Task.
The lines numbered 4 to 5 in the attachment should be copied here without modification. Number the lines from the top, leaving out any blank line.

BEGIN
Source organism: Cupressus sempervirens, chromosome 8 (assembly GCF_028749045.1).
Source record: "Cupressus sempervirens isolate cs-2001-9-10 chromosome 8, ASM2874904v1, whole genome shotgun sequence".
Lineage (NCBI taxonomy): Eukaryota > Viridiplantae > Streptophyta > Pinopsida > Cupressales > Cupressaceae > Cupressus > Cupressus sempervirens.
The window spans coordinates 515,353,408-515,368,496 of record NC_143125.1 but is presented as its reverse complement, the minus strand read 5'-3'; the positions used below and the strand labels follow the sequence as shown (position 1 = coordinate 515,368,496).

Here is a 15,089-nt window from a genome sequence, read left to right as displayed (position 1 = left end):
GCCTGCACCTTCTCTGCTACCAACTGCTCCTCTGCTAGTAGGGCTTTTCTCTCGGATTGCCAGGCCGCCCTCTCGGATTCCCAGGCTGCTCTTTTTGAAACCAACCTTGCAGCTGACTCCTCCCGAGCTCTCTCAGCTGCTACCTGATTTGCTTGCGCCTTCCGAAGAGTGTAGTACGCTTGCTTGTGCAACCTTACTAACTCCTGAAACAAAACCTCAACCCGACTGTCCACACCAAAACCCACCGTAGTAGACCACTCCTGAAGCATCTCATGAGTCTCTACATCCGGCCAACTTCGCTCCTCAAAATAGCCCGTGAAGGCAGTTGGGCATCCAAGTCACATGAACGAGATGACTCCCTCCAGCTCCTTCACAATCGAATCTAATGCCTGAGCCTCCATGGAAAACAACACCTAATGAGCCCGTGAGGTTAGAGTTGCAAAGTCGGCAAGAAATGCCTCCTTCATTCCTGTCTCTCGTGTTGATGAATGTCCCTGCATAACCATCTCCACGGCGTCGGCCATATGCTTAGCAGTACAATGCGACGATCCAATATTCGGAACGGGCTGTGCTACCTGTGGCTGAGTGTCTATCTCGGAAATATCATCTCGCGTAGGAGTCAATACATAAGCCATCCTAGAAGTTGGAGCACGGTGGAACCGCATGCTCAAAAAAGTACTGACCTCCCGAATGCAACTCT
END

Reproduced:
The window spans coordinates 515,353,408-515,368,496 of record NC_143125.1 but is presented as its reverse complement, the minus strand read 5'-3'; the positions used below and the strand labels follow the sequence as shown (position 1 = coordinate 515,368,496).

Here is a 15,089-nt window from a genome sequence, read left to right as displayed (position 1 = left end):